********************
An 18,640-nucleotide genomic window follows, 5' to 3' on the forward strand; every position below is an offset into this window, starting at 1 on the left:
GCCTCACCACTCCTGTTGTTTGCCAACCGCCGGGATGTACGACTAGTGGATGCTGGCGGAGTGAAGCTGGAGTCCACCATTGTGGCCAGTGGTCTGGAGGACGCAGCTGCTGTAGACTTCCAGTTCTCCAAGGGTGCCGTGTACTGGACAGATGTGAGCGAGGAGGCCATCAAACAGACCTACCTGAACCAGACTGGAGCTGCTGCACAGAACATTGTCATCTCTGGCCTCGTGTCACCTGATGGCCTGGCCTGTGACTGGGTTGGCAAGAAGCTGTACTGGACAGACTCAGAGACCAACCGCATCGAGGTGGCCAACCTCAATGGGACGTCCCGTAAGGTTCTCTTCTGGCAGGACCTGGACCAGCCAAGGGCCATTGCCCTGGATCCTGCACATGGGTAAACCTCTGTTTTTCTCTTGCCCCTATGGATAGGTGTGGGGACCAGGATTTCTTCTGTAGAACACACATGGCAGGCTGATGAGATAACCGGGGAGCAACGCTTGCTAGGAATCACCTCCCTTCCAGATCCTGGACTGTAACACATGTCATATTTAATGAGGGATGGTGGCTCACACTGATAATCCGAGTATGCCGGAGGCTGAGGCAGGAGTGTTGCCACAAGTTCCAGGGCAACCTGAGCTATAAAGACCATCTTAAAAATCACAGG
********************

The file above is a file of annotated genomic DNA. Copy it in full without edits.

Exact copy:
An 18,640-nucleotide genomic window follows, 5' to 3' on the forward strand; every position below is an offset into this window, starting at 1 on the left:
GCCTCACCACTCCTGTTGTTTGCCAACCGCCGGGATGTACGACTAGTGGATGCTGGCGGAGTGAAGCTGGAGTCCACCATTGTGGCCAGTGGTCTGGAGGACGCAGCTGCTGTAGACTTCCAGTTCTCCAAGGGTGCCGTGTACTGGACAGATGTGAGCGAGGAGGCCATCAAACAGACCTACCTGAACCAGACTGGAGCTGCTGCACAGAACATTGTCATCTCTGGCCTCGTGTCACCTGATGGCCTGGCCTGTGACTGGGTTGGCAAGAAGCTGTACTGGACAGACTCAGAGACCAACCGCATCGAGGTGGCCAACCTCAATGGGACGTCCCGTAAGGTTCTCTTCTGGCAGGACCTGGACCAGCCAAGGGCCATTGCCCTGGATCCTGCACATGGGTAAACCTCTGTTTTTCTCTTGCCCCTATGGATAGGTGTGGGGACCAGGATTTCTTCTGTAGAACACACATGGCAGGCTGATGAGATAACCGGGGAGCAACGCTTGCTAGGAATCACCTCCCTTCCAGATCCTGGACTGTAACACATGTCATATTTAATGAGGGATGGTGGCTCACACTGATAATCCGAGTATGCCGGAGGCTGAGGCAGGAGTGTTGCCACAAGTTCCAGGGCAACCTGAGCTATAAAGACCATCTTAAAAATCACAGG